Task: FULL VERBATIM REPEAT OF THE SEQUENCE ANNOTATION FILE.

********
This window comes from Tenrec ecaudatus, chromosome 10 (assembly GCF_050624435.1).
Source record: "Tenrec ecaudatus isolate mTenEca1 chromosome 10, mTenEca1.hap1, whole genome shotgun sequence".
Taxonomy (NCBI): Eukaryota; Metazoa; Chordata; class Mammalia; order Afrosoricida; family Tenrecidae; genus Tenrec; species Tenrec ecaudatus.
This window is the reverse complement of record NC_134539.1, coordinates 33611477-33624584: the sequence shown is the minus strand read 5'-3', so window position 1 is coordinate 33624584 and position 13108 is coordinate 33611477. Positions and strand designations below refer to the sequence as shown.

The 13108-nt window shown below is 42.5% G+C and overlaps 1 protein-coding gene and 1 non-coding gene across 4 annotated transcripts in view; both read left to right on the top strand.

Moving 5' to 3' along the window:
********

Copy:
This window comes from Tenrec ecaudatus, chromosome 10 (assembly GCF_050624435.1).
Source record: "Tenrec ecaudatus isolate mTenEca1 chromosome 10, mTenEca1.hap1, whole genome shotgun sequence".
Taxonomy (NCBI): Eukaryota; Metazoa; Chordata; class Mammalia; order Afrosoricida; family Tenrecidae; genus Tenrec; species Tenrec ecaudatus.
This window is the reverse complement of record NC_134539.1, coordinates 33611477-33624584: the sequence shown is the minus strand read 5'-3', so window position 1 is coordinate 33624584 and position 13108 is coordinate 33611477. Positions and strand designations below refer to the sequence as shown.

The 13108-nt window shown below is 42.5% G+C and overlaps 1 protein-coding gene and 1 non-coding gene across 4 annotated transcripts in view; both read left to right on the top strand.

Moving 5' to 3' along the window: